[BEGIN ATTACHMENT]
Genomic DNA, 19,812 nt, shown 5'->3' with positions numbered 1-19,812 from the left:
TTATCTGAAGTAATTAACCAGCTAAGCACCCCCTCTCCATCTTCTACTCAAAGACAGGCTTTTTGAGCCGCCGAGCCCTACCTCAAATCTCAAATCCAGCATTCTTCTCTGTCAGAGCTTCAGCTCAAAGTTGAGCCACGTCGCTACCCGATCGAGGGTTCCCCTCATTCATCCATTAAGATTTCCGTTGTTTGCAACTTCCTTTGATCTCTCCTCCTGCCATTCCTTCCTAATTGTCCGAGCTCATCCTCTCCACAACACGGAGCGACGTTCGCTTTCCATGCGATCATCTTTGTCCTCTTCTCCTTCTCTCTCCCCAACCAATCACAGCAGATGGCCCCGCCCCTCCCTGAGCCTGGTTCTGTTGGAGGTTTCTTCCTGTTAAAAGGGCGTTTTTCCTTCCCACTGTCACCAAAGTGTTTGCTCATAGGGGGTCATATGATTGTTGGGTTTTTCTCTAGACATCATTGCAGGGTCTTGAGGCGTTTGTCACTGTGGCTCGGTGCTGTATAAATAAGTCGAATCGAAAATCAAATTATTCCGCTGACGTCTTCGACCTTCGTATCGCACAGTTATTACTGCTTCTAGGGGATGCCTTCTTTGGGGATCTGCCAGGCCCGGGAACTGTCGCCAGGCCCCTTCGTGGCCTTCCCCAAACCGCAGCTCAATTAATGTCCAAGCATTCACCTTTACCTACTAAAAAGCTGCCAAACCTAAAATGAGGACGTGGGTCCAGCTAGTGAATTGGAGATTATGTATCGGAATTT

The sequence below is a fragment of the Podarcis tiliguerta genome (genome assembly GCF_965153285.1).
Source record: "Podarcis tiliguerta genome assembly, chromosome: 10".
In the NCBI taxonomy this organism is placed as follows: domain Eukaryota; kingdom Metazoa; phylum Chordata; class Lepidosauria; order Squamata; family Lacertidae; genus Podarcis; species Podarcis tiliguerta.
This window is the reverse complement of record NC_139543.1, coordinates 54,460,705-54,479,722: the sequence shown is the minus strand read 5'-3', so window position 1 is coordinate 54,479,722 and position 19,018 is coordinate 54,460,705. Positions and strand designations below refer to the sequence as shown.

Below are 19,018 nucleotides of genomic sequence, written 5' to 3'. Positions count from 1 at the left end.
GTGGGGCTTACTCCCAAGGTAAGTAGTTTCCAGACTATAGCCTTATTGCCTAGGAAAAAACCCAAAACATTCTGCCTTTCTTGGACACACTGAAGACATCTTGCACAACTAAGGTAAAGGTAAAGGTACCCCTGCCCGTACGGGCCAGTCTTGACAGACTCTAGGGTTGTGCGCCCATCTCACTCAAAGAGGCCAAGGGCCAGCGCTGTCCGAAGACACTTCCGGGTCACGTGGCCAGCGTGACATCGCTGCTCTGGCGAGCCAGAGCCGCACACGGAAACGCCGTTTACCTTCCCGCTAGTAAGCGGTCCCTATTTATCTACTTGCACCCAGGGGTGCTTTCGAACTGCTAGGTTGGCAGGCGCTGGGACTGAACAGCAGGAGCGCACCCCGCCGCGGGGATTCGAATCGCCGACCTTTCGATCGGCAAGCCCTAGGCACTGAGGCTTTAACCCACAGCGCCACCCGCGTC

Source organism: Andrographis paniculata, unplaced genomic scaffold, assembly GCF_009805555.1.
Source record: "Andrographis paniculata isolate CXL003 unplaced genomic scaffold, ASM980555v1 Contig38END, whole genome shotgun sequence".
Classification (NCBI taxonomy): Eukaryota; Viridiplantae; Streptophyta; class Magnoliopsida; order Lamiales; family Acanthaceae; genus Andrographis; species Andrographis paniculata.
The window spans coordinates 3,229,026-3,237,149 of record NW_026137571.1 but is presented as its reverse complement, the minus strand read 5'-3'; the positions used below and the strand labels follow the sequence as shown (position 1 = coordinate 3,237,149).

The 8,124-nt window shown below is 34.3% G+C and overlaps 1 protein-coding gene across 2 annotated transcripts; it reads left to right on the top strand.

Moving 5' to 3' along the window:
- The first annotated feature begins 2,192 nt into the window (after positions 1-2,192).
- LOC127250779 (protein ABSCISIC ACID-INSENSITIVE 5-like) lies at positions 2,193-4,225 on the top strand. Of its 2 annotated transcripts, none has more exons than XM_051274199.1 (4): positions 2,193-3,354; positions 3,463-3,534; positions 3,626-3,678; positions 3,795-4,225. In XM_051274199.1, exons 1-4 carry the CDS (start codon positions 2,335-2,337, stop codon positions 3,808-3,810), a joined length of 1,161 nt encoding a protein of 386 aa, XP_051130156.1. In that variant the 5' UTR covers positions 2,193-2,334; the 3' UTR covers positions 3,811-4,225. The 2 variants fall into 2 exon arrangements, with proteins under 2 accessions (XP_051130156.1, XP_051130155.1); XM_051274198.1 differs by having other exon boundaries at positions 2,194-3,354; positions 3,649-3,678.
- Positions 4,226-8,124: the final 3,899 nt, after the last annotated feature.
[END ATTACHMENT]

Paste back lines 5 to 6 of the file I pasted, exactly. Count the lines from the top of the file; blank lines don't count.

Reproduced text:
In the NCBI taxonomy this organism is placed as follows: domain Eukaryota; kingdom Metazoa; phylum Chordata; class Lepidosauria; order Squamata; family Lacertidae; genus Podarcis; species Podarcis tiliguerta.
This window is the reverse complement of record NC_139543.1, coordinates 54,460,705-54,479,722: the sequence shown is the minus strand read 5'-3', so window position 1 is coordinate 54,479,722 and position 19,018 is coordinate 54,460,705. Positions and strand designations below refer to the sequence as shown.